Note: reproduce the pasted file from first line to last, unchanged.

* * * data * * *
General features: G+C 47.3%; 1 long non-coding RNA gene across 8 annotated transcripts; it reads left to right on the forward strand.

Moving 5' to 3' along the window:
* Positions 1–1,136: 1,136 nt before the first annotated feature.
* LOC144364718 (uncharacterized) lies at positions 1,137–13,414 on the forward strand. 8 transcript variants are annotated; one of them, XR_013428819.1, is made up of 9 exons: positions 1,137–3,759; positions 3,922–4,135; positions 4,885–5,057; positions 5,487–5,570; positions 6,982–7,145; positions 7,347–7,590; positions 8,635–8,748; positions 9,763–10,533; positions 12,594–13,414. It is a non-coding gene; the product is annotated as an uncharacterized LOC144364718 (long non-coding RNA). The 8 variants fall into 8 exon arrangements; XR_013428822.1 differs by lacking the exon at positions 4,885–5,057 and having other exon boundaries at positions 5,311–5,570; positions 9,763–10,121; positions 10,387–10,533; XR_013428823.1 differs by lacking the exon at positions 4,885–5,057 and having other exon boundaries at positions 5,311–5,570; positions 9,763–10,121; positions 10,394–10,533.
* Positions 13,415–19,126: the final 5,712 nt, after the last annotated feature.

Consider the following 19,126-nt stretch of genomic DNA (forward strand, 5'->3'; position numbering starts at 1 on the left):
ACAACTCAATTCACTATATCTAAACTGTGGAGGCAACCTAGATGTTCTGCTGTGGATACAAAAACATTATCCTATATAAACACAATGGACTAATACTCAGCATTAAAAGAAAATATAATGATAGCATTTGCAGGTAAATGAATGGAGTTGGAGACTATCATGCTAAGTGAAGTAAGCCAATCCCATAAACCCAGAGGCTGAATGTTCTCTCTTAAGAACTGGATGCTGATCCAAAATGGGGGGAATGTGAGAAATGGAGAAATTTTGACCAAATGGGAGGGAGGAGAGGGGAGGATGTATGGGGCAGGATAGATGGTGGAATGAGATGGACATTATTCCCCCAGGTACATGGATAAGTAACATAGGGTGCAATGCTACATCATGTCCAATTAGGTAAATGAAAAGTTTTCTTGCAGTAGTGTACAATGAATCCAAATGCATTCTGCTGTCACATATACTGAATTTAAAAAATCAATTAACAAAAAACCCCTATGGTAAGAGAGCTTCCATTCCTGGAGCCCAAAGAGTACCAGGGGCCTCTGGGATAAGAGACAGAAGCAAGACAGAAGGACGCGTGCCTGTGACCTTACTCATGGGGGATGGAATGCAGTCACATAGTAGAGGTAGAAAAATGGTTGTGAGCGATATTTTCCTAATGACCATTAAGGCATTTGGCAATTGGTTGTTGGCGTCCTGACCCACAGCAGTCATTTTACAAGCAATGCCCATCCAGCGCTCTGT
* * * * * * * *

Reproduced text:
General features: G+C 47.3%; 1 long non-coding RNA gene across 8 annotated transcripts; it reads left to right on the forward strand.

Moving 5' to 3' along the window:
* Positions 1–1,136: 1,136 nt before the first annotated feature.
* LOC144364718 (uncharacterized) lies at positions 1,137–13,414 on the forward strand. 8 transcript variants are annotated; one of them, XR_013428819.1, is made up of 9 exons: positions 1,137–3,759; positions 3,922–4,135; positions 4,885–5,057; positions 5,487–5,570; positions 6,982–7,145; positions 7,347–7,590; positions 8,635–8,748; positions 9,763–10,533; positions 12,594–13,414. It is a non-coding gene; the product is annotated as an uncharacterized LOC144364718 (long non-coding RNA). The 8 variants fall into 8 exon arrangements; XR_013428822.1 differs by lacking the exon at positions 4,885–5,057 and having other exon boundaries at positions 5,311–5,570; positions 9,763–10,121; positions 10,387–10,533; XR_013428823.1 differs by lacking the exon at positions 4,885–5,057 and having other exon boundaries at positions 5,311–5,570; positions 9,763–10,121; positions 10,394–10,533.
* Positions 13,415–19,126: the final 5,712 nt, after the last annotated feature.

Consider the following 19,126-nt stretch of genomic DNA (forward strand, 5'->3'; position numbering starts at 1 on the left):
ACAACTCAATTCACTATATCTAAACTGTGGAGGCAACCTAGATGTTCTGCTGTGGATACAAAAACATTATCCTATATAAACACAATGGACTAATACTCAGCATTAAAAGAAAATATAATGATAGCATTTGCAGGTAAATGAATGGAGTTGGAGACTATCATGCTAAGTGAAGTAAGCCAATCCCATAAACCCAGAGGCTGAATGTTCTCTCTTAAGAACTGGATGCTGATCCAAAATGGGGGGAATGTGAGAAATGGAGAAATTTTGACCAAATGGGAGGGAGGAGAGGGGAGGATGTATGGGGCAGGATAGATGGTGGAATGAGATGGACATTATTCCCCCAGGTACATGGATAAGTAACATAGGGTGCAATGCTACATCATGTCCAATTAGGTAAATGAAAAGTTTTCTTGCAGTAGTGTACAATGAATCCAAATGCATTCTGCTGTCACATATACTGAATTTAAAAAATCAATTAACAAAAAACCCCTATGGTAAGAGAGCTTCCATTCCTGGAGCCCAAAGAGTACCAGGGGCCTCTGGGATAAGAGACAGAAGCAAGACAGAAGGACGCGTGCCTGTGACCTTACTCATGGGGGATGGAATGCAGTCACATAGTAGAGGTAGAAAAATGGTTGTGAGCGATATTTTCCTAATGACCATTAAGGCATTTGGCAATTGGTTGTTGGCGTCCTGACCCACAGCAGTCATTTTACAAGCAATGCCCATCCAGCGCTCTGT